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Theresa May vows to end ‘postcode lottery’ of DA

[vc_row css=”.vc_custom_1489792662097{margin-bottom: 0px !important;}”][vc_column css=”.vc_custom_1489792637103{margin-bottom: 0px !important;}”][vc_column_text css=”.vc_custom_1558526200299{margin-bottom: 0px !important;}”][/vc_column_text][vc_column_text]The British government has launched 12 weeks of consultations into proposals to place a legal duty on local councils to deliver support to survivors of domestic abuse.

 

The government accepts there are variations in provision across the country and Prime Minister Theresa May said the initiative will end that postcode lottery because local authorities will have to provide secure housing and other support to domestic abuse survivors and their children. “Whoever you are, wherever you live and whatever the abuse you face, you will have access to the services you need to be safe,” she added.

 

Communities secretary James Brokenshire said funding will be provided to place the services on a long-term, sustainable footing. The exact level will be determined during consultation with interested parties.

 

Sandra Horley, CEO of Refuge, said: “[The initiative] could provide vital protection to tens of thousands of women and children who experience violence and intimidation in the home.”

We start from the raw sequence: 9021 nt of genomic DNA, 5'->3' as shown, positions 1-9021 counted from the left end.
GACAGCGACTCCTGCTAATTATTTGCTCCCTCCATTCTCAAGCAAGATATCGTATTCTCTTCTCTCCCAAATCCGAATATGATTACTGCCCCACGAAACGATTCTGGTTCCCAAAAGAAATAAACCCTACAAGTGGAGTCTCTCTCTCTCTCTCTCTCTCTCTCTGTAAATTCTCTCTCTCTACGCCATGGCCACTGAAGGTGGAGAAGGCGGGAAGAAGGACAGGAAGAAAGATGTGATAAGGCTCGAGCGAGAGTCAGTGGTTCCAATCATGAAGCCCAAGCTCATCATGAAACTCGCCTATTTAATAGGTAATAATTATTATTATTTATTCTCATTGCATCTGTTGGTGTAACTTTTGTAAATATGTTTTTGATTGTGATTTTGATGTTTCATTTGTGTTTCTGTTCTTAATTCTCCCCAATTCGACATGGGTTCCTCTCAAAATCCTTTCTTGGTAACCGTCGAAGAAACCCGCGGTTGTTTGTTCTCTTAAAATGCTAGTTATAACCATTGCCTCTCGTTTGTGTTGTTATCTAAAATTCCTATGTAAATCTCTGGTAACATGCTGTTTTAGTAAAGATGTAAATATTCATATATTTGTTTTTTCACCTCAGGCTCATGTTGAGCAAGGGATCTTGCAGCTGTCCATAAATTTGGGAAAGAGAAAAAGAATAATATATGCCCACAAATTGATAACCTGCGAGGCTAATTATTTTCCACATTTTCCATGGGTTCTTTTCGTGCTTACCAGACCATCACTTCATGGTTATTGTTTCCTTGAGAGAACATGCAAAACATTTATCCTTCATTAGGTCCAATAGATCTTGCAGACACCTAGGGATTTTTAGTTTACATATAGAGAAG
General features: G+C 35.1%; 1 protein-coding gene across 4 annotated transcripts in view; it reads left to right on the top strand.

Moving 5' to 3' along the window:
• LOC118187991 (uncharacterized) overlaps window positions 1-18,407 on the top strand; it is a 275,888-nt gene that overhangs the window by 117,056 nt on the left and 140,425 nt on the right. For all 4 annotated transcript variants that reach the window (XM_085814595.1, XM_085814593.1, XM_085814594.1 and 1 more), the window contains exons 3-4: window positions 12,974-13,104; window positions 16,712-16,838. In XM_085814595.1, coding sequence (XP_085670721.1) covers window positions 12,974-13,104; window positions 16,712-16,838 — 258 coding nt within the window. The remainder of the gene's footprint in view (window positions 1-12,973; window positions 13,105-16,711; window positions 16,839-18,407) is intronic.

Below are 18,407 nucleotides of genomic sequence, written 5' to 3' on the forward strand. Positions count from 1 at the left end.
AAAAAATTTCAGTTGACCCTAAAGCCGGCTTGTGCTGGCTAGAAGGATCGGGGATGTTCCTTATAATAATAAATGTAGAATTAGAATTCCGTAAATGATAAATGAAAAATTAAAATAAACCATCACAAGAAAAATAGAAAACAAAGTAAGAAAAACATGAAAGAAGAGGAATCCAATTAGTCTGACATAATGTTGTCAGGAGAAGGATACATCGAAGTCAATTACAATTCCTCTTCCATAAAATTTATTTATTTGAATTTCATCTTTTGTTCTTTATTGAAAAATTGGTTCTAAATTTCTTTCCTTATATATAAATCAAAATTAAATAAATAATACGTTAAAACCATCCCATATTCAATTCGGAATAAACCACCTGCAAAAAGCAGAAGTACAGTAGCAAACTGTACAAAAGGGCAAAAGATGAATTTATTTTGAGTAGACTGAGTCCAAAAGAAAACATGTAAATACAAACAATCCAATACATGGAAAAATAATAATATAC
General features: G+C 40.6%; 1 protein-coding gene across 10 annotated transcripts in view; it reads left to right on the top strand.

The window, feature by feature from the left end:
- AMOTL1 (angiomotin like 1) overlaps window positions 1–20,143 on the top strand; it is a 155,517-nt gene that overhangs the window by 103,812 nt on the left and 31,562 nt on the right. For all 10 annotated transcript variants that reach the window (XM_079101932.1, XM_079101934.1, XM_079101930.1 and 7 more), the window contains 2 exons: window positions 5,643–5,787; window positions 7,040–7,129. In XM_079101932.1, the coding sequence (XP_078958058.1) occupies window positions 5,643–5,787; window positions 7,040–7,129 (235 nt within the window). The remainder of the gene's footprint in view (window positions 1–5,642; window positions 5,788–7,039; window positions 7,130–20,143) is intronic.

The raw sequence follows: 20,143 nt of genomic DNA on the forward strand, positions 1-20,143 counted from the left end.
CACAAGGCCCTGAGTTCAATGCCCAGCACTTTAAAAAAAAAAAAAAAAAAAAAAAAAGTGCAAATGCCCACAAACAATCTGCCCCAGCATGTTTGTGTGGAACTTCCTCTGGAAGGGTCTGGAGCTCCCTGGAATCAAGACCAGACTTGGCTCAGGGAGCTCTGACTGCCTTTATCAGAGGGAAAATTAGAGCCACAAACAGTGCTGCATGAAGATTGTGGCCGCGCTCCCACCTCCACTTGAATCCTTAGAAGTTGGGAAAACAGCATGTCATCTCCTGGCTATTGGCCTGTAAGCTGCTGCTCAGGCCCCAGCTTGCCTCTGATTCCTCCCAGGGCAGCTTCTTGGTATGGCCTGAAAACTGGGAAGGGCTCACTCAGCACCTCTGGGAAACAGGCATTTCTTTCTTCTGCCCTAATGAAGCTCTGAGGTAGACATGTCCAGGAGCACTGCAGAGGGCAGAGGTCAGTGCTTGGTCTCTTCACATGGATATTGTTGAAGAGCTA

But chairman of the House of Commons housing, communities and local government committee, Clive Betts, cautioned: “Simply placing a new obligation on local authorities will not be enough without adequate funding. If it results in further financial pressures on front-line services, and reduces the ability to fund preventative programmes, then it will not be as effective as it should be.”

 

Focusing on the effect on children, Rachel Dickinson, president of the Association of Directors for Children’s Services, said a public health-style response is the only sensible way forward in tackling the issue.

 

“Experiencing parental conflict and domestic abuse can have a life-long impact on children and young people’s mental health, their educational attainment and the success of their own future relationships.

 

“Concerted action – and funding – is needed to ensure they can access emotional, psychological and practical support when and where it is required to break generational cycles of trauma and abuse,” she said. Dickinson also suggested the government’s proposed funding package does not reflect the scale, reach or severity of the matter.[/vc_column_text][/vc_column][/vc_row]

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